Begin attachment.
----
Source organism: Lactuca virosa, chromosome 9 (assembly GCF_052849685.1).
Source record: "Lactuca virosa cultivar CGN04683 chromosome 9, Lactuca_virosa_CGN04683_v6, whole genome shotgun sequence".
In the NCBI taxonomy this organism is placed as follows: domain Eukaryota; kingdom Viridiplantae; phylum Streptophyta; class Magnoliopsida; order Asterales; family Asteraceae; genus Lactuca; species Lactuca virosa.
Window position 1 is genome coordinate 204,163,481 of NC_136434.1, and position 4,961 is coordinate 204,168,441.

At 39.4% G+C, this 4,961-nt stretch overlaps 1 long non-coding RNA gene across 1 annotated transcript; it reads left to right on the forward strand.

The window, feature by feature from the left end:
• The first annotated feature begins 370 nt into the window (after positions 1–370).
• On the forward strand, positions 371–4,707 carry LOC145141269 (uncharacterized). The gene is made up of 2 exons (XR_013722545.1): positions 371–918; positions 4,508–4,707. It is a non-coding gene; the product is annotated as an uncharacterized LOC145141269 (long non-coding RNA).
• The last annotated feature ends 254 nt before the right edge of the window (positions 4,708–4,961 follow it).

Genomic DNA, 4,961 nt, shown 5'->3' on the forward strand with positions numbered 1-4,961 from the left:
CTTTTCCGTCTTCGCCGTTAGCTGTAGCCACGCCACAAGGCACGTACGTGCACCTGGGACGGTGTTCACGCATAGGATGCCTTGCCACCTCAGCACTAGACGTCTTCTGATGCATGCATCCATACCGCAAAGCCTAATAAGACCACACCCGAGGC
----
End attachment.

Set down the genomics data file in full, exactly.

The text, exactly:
Source organism: Lactuca virosa, chromosome 9 (assembly GCF_052849685.1).
Source record: "Lactuca virosa cultivar CGN04683 chromosome 9, Lactuca_virosa_CGN04683_v6, whole genome shotgun sequence".
In the NCBI taxonomy this organism is placed as follows: domain Eukaryota; kingdom Viridiplantae; phylum Streptophyta; class Magnoliopsida; order Asterales; family Asteraceae; genus Lactuca; species Lactuca virosa.
Window position 1 is genome coordinate 204,163,481 of NC_136434.1, and position 4,961 is coordinate 204,168,441.

At 39.4% G+C, this 4,961-nt stretch overlaps 1 long non-coding RNA gene across 1 annotated transcript; it reads left to right on the forward strand.

The window, feature by feature from the left end:
• The first annotated feature begins 370 nt into the window (after positions 1–370).
• On the forward strand, positions 371–4,707 carry LOC145141269 (uncharacterized). The gene is made up of 2 exons (XR_013722545.1): positions 371–918; positions 4,508–4,707. It is a non-coding gene; the product is annotated as an uncharacterized LOC145141269 (long non-coding RNA).
• The last annotated feature ends 254 nt before the right edge of the window (positions 4,708–4,961 follow it).

Genomic DNA, 4,961 nt, shown 5'->3' on the forward strand with positions numbered 1-4,961 from the left:
CTTTTCCGTCTTCGCCGTTAGCTGTAGCCACGCCACAAGGCACGTACGTGCACCTGGGACGGTGTTCACGCATAGGATGCCTTGCCACCTCAGCACTAGACGTCTTCTGATGCATGCATCCATACCGCAAAGCCTAATAAGACCACACCCGAGGC